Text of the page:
While Zen Studios have spent much of the last few years making numerous Star Wars and Marvel Comics tables, they’ve occasionally found the time to adapt other video games — including Telltale’s Walking Dead adventure game, Tecmo’s Ninja Gaiden Sigma 2, and their own Castle Storm — into fun tables as well. The latest of these is based on Valve’s Portal, which is coming to Zen Pinball 2 (PlayStation 4, PlayStation 3, Vita), Pinball FX 2 (Xbox One, Xbox 360, PC), Zen Pinball (iOS), and Zen Pinball HD (Android, Amazon). And while I would’ve preferred a Half-Life 2 table, since I like that shooter more than the puzzling Portal, even I found myself getting swept up by this table.
For those who’ve never played Zen Pinball 2 et al, all are virtual pinball arcades in video game form. But while they employ realistic physics and sound effects to make the ball move and sound like it would in a real pinball machine, Zen’s tables have such elaborate and complicated mechanics that to build them for real would either be physically impossible or financially irresponsible.
In the case of this Portal table, for instance, that complexity takes the form of a second, hidden table inside the first, an action figure of Chell using her portal gun to get around, and, of course, a portal that will transport the ball through time and space. There’s even a boss battle against GLaDOS, though like the boss battles in other games, it’ll take you a lot of time and energy to get to this one, let alone complete it.
What’s interesting is that while the Portal table has all the complexity of a regular Pinball FX 2 etc. table, the main floor is relatively sparse. Which is rather perfect, given that Portal was a game that seemed simple on the surface, but had many hidden layers that only revealed themselves slowly.
The Portal table is also steeped in fan service. Not only did Valve consult on the table, and let Zen Studios use art assets from the original game, but the table also employs the game’s dialog sound files.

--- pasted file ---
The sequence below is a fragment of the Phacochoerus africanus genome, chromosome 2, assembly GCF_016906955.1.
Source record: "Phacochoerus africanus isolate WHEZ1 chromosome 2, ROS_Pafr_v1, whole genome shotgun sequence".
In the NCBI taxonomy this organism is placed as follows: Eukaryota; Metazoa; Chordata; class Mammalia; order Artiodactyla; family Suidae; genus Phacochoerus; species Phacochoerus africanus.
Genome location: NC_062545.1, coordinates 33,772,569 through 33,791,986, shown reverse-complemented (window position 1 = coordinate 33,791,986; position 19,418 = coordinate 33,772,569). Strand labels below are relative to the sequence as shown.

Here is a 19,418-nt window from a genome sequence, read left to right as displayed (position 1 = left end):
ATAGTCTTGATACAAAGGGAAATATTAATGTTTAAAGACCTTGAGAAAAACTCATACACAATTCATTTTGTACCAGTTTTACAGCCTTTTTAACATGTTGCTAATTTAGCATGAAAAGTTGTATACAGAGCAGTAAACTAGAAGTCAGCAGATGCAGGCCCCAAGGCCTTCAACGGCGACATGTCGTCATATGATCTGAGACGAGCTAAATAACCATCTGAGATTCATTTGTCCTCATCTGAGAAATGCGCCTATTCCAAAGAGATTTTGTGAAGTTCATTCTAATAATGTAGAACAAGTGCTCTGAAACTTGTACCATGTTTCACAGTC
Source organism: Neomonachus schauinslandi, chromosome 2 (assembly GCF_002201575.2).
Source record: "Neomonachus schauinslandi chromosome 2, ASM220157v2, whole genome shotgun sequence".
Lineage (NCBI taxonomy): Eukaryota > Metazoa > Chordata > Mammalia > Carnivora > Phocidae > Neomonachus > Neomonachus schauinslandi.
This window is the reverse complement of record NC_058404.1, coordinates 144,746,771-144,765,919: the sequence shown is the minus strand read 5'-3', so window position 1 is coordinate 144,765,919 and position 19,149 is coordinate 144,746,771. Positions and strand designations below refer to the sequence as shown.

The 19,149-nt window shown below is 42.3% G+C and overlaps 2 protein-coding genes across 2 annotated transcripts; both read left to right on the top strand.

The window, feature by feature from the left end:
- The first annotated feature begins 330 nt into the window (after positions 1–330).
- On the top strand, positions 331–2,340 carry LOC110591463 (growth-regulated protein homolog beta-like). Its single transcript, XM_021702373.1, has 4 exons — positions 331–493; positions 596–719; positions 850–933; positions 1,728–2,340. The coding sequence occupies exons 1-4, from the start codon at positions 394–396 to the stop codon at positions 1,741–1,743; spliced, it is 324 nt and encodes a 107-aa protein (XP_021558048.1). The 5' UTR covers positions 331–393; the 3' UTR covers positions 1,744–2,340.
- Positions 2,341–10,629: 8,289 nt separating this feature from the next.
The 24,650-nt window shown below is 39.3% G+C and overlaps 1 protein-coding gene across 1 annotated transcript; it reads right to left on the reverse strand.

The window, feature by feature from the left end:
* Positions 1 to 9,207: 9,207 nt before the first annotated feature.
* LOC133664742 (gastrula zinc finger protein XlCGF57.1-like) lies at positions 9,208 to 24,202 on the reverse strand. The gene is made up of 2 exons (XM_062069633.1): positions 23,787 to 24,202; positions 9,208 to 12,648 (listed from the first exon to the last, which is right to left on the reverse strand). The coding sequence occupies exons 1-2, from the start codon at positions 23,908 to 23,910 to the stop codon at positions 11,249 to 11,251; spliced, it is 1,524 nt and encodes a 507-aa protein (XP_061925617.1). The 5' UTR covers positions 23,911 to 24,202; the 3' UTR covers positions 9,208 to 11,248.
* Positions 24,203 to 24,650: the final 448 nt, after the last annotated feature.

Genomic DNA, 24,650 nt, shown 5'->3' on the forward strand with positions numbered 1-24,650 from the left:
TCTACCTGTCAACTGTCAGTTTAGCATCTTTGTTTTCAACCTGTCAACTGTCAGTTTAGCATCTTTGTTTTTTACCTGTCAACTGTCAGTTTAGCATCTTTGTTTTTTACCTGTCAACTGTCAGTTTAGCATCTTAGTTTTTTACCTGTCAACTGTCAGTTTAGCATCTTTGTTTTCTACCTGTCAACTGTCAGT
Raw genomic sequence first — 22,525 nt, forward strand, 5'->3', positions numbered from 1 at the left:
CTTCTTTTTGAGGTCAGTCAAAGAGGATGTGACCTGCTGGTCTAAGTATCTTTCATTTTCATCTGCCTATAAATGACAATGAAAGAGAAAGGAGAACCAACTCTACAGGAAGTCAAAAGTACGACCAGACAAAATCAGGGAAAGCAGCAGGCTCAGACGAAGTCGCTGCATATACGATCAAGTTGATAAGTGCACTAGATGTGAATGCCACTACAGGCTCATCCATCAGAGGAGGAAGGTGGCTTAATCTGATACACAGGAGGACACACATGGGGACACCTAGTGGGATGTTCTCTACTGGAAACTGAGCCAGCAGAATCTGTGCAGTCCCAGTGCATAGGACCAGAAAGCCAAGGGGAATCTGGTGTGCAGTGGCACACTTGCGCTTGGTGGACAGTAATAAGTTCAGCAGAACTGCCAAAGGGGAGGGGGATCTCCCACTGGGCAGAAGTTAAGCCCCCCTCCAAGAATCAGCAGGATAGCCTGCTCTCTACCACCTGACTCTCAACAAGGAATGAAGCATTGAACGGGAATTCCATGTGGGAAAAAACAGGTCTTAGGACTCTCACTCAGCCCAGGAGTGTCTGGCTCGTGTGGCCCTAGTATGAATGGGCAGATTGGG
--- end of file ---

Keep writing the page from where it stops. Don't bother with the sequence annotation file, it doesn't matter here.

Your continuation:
Even cooler, you need not be a fan of that game to enjoy this game, especially if you don’t mind missing an inside joke or two. (The cake is a what now?) Not only does it have some fun twists, but it has decidedly more bumpers than a typical Zen Studios table, which really gets the ball bouncing around nicely. In fact, if it wasn’t for all the secret stuff — and, of course, the portals — this would be one of the more conventional tables Zen have built in a long time, which makes it a welcome change of pace.
As much fun as the Portal table may be, however, it’s not without its disappointments. Well, sort of. Taken for what it is, it’s a fun and challenging table. But it’s hard not to think it couldn’t use more portals, especially if they cropped up randomly. Granted, this would have to be handled carefully — like maybe they only drop the ball off in set places, not randomly as well — but it could be done.
Also, if you play the Portal table on a console, you might have trouble reading some of the in-game messages, as the text is too small. Granted, it’s not that big of a deal, since they’re never anything you need to know, just messages informing you how close you are you are to beating your high score, that sort of thing. But it would still be nice if you could read them, if only because, as they are now, they can be a bit of a distraction. Thankfully, this is not an issue if you play it on the Vita, smart phone, or tablet.
Ultimately, though, the Portal table is another fun one for Zen Pinball 2 and so on. One that will hopefully prompt Valve to let Zen Studios make tables for Team Fortress 2 and, please, Half-Life 2 as well.